The uses for this kind of propulsion and spacecraft system are numerous. One such use could be as replacements for conventional telecommunications satellites. These types of satellites orbit Earth in a geostationary orbit (GEO) around the equatorial plane such that their period is in line with Earth's rotation period (24 hours), and thus they are always located at the same point in the sky to the ground observer. However, future congestion of the equatorial GEO plane can be alleviated by the use of hybrid solar sails (solar sails that combine their inherit propulsion mechanism with that of solar electric (ion) propulsion.  This dual propulsion system allows for continuous acceleration that counteracts the gravitational force and allows the spacecraft to orbit in a displaced non-Keplerian orbit. Effectively, solar sails can be used to help establish another geostationary ring displaced above and below the equatorial plane, thereby reducing overcrowding in the future. Research has shown that such a system could maintain payloads of up to 450 kg in a 35 km-displaced orbit for 10-15 years. 
Using these sails also inherently decreases the need for fuel consumption during orbit transfers. At the end of a satellite's service life, the craft is usually intended to be transferred into a larger radius orbit known colloquially as a graveyard orbit. The transfer itself usually requires two boosts of thrust at key orbital points, but with the continuous acceleration that a solar sail has, it can transfer itself to outer orbits without needing extra thruster fuel. Despite the low thrust from the light, it has been calculated that a transfer into an outer orbit can be made within less than half a year's time given optimal sail acceleration values.  Moreover, the spacecraft is much lighter during the transfer due to reduced fuel and engine weight.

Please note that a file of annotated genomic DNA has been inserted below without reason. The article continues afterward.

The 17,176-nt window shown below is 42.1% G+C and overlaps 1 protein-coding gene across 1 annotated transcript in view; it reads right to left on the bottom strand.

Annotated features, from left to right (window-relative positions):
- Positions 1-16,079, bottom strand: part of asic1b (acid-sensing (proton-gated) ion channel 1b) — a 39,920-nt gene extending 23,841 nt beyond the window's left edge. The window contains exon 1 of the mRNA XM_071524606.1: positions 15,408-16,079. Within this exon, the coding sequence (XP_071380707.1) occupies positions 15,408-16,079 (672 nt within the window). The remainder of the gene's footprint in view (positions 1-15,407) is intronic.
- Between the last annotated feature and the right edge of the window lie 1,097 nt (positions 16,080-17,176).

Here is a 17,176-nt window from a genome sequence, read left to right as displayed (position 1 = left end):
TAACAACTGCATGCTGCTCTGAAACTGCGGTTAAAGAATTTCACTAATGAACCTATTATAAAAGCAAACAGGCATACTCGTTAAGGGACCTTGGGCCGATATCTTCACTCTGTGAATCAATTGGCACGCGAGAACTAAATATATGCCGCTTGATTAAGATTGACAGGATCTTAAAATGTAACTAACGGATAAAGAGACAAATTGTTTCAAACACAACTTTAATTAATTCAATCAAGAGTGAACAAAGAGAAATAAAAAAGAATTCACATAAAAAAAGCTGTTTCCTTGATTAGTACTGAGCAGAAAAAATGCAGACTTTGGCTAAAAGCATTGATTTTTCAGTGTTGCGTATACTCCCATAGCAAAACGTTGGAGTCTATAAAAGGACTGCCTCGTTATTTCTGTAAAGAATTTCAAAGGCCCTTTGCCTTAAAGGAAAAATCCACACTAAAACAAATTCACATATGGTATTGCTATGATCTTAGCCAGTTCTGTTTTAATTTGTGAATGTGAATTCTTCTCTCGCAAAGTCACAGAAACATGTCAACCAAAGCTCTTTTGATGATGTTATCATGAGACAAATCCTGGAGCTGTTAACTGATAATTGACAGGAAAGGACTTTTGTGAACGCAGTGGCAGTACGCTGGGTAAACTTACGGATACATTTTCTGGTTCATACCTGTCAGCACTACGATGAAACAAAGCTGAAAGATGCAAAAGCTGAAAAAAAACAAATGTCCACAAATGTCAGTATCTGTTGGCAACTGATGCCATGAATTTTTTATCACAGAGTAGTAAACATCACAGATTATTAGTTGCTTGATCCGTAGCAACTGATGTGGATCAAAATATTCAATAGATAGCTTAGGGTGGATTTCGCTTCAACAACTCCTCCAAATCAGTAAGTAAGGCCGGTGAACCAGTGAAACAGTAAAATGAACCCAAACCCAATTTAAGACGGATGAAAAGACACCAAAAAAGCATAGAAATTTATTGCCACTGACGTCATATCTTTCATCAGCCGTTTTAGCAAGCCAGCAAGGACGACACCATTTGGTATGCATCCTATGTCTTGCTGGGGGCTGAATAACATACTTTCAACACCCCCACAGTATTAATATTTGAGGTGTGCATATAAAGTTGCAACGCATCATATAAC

While the technology is still at the early stages of practical use, solar sails have a bright outlook in future spacecraft applications. The replacement of conventional geostationary telecommunication satellites is only one them. Solar sails can use the accumulated acceleration over time to reach very high speeds, if for instance one were launched toward the sun in an attempt to use the increased solar radiation pressure to create an assistive effect (much like gravity assists). Nearing the sun at a distance of about 0.004 AU, solar radiation power density can be estimated using the Stefan-Boltzmann law and the inverse square law. The power density, then reaches 64 MW/(m2), which is forty-seven thousand times the energy at the Earth's surface. For an arbitrary sail with a square kilometer of reflective surface area, then the resulting thrust would be 427,000 N. Although this is a very generous approximation since actual crafts will not reach that close to the Sun, this is a massive jump from 9 N. It can accelerate a 500 kg spacecraft at 853 m/(s2). Withstanding such massive acceleration (86 times Earth's gravity force) is not feasible for humans, but reaching distant celestial bodies can be feasible for an exploratory spacecraft nearing those acceleration values.